1919 Ford Model T Saved twice!

This story came in from our director of merchandising Dan G. A friend of his recently pulled this pretty nice 1919 Ford Model T out of a garage after many years of storage. I was blown away at how well this Model T aged. I decided I had to contact Dan’s friend Alan, and get a brief background on how a find like this came about.

According to Alan, a childhood friend “Jeff” had this car in the family since the late 50’s. Apparently his father had purchased the car then from the original owner and pulled it out of a barn in Maine for a measly $500. Luckily he had found the car when he did, as it didn’t take much fiddling to clean it up and put it back in service. Often he was found driving the kids around the neighborhood in this piece of automotive history. Even back then I can imagine it wasn’t that common to see someone driving around in an all original Model T, and the looks and conversation must have been great!

In the 1990’s Jeff’s father retired, and moved from New England down here to “Eastwood Country” in Pennsylvania. His trusty Model T followed him here, and he packed it into his new garage. At this point the “T” was in need of a restoration. He took up one of my favorite parts of this hobby; collecting and locating new original parts to bring his project back to “like new” condition. After a number of years, his hard work was paying off, and the car began to be surrounded by rare parts, new accessories, replacement parts, and all sorts of goodies. You can imagine the determination it took to seek out these parts then. In the early 90’s the internet wasn’t quite like it is today, and he couldn’t just put a “WTB” ad up on craigslist, forums, or even browse Ebay for what he needed. I’m sure it took a lot of networking with other enthusiasts, watching the newspaper, and hitting up lots of swap meets (the “old fashioned way”), to gather things like brand new Ford Model T spark plugs in the box, gas lamps, etc for a then 70-80 year old car.

Fast forward to this past June, and Jeff’s father unfortunately passed away. His long time project was left behind in his garage, and his family was forced to sell his home, and of course clean out his belongings. Because all of the family lived out of state, and coordinating the whole clean up was quite difficult, Alan offered to help his long time friend Jeff out. Alan showed up, and to his surprise, the garage door was open.. and there sit the old Black 1919 Ford “T”. Jeff and his family indicated “it had to go”, even though they all had an emotional attachment to it. Since they didn’t have anywhere to keep it, and they didn’t want to just sell it to a “stranger”, Alan and his brother offered to purchase it and keep on with their father’s plan of restoring it.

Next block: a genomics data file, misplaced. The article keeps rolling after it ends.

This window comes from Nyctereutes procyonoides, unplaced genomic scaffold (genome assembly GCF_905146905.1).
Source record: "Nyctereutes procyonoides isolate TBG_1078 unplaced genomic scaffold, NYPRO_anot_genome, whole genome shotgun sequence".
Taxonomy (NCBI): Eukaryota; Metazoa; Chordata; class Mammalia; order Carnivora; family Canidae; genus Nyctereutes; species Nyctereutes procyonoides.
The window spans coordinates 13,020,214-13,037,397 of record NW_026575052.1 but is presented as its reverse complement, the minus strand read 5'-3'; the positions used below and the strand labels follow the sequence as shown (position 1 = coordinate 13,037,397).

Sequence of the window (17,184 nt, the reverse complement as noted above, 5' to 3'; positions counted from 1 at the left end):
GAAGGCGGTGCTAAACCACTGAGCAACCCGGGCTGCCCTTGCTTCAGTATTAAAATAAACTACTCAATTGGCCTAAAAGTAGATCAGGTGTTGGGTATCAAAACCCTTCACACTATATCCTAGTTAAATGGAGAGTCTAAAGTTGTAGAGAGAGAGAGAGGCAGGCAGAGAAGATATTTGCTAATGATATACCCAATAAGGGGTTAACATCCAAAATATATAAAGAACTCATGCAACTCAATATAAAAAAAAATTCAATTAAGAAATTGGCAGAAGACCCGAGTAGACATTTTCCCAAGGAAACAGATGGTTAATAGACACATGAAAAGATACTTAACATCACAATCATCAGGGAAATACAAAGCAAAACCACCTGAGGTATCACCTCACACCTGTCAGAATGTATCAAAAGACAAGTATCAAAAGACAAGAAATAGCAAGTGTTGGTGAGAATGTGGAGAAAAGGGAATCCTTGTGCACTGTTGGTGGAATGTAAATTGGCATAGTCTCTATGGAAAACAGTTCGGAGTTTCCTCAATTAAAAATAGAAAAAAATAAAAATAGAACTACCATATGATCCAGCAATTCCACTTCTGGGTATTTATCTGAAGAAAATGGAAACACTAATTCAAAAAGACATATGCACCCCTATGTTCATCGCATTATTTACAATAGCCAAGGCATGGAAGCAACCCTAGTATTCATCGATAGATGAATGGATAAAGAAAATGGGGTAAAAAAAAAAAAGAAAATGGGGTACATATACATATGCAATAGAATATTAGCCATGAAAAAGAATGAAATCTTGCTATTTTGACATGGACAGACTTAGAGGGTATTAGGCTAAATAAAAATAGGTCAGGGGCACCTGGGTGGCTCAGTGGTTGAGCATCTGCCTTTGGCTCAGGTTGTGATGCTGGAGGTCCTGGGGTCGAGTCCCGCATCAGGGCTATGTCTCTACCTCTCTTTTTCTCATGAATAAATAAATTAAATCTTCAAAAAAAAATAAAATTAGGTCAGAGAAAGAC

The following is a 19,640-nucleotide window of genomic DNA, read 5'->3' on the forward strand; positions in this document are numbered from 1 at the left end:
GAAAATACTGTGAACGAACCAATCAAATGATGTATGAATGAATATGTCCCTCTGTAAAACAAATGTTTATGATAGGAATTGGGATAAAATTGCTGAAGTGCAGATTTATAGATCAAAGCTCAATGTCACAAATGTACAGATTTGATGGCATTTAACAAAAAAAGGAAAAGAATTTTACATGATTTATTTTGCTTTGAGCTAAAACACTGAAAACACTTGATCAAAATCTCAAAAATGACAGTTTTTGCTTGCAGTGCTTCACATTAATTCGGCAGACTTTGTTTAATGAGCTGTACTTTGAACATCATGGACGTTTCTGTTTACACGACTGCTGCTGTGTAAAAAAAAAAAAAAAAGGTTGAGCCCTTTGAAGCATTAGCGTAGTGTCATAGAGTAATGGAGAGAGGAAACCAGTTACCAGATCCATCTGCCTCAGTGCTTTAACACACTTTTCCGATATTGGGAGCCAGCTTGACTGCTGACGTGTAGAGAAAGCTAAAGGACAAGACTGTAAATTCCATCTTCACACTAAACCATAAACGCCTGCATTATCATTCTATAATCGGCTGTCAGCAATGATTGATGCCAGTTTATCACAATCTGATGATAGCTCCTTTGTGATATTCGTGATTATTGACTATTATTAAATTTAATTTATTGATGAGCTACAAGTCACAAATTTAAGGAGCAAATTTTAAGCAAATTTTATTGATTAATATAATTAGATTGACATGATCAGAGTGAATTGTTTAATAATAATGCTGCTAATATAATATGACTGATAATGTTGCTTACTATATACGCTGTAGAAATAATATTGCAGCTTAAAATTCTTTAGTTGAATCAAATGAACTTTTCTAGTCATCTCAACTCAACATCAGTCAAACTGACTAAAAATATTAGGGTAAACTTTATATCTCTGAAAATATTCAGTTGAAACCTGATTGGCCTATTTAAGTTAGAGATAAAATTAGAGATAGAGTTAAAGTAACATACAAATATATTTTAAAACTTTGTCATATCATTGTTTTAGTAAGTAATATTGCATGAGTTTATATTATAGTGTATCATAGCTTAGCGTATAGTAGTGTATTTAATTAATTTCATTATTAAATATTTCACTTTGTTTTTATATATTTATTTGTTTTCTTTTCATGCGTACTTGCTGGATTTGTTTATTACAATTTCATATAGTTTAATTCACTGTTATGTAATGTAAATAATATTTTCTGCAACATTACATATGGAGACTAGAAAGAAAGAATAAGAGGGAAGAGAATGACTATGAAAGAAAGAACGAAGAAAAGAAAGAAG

As you can see, the old “T” is in quite good nick, and luckily a lot of the hard to find bits were included with the car. Alan and his brother promised to keep the family updated on progress through pictures and email. Alan indicated that someday soon he hopes he can give Jeff and his family a ride around the neighborhood again. Just like they did with their Father so many years ago. This will be the second time this car is “saved”, and it is really great that it is being kept alive!

These are the stories that I love, and it is half the fun of owning, restoring, and tinkering with old cars. They all have some sort of history, story, or interesting bit of information about them, and often the owner is happy to share. Try and strike up a similar conversation with a new Hyrbid owner in the parking lot.. I’m gonna bet it won’t be nearly as interesting!

Here are a few more pictures of the “T” that Alan forwarded over. You can really see how good the condition is in these pictures! Enjoy!


  1. I read, with interest, the article about the old 1919 Ford Model T. The story stating that the old gentleman that owned it died and the family wanted and needed to sell it. My story about my Model T is quite similiar. My Father purchased the car (1926 Model T coupe) in 1963 in May and died in Oct. that same year. I’ve kept the car, even displayed it in the showrooms of some of my tractor dealerships over the years. I’ve now retired and find that my sons have no interest it. Therefore I’ve decided to sell it. I’m in my seventy’s and it’s time. Should you happen to know of someone with a possible interest pass along my email address. I live in Jonesboro, AR and my cell ph. # is 870-243-2056.

  2. Even though there are plenty of beautiful modern car designs now a days I am still fascinated on how old cars looked like. It’s really amazing how their father had valued this car preserving it for several decades.

  3. I know this vintage car is more expensive than the luxury cars that is out there in the market. Many will really be interested in checking out this car because of its old school style and its uniqueness. There are only few people who enjoys this kind of car but so far, this car is still in high and good quality.

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